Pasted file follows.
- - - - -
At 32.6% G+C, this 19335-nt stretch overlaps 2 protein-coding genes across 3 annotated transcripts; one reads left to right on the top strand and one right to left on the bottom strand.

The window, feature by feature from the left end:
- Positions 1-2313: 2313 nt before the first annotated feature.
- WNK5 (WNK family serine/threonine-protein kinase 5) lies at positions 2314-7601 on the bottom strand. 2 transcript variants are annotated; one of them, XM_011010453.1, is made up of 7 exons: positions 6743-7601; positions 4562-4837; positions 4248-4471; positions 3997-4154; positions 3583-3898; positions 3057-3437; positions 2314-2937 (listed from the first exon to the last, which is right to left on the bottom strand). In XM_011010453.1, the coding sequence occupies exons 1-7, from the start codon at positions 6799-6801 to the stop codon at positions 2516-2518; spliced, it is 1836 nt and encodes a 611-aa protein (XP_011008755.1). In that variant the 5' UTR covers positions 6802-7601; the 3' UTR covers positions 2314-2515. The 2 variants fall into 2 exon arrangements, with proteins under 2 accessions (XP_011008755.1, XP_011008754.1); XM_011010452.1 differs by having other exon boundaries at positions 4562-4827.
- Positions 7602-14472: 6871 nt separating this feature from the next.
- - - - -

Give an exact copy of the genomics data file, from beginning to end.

At 32.6% G+C, this 19335-nt stretch overlaps 2 protein-coding genes across 3 annotated transcripts; one reads left to right on the top strand and one right to left on the bottom strand.

The window, feature by feature from the left end:
- Positions 1-2313: 2313 nt before the first annotated feature.
- WNK5 (WNK family serine/threonine-protein kinase 5) lies at positions 2314-7601 on the bottom strand. 2 transcript variants are annotated; one of them, XM_011010453.1, is made up of 7 exons: positions 6743-7601; positions 4562-4837; positions 4248-4471; positions 3997-4154; positions 3583-3898; positions 3057-3437; positions 2314-2937 (listed from the first exon to the last, which is right to left on the bottom strand). In XM_011010453.1, the coding sequence occupies exons 1-7, from the start codon at positions 6799-6801 to the stop codon at positions 2516-2518; spliced, it is 1836 nt and encodes a 611-aa protein (XP_011008755.1). In that variant the 5' UTR covers positions 6802-7601; the 3' UTR covers positions 2314-2515. The 2 variants fall into 2 exon arrangements, with proteins under 2 accessions (XP_011008755.1, XP_011008754.1); XM_011010452.1 differs by having other exon boundaries at positions 4562-4827.
- Positions 7602-14472: 6871 nt separating this feature from the next.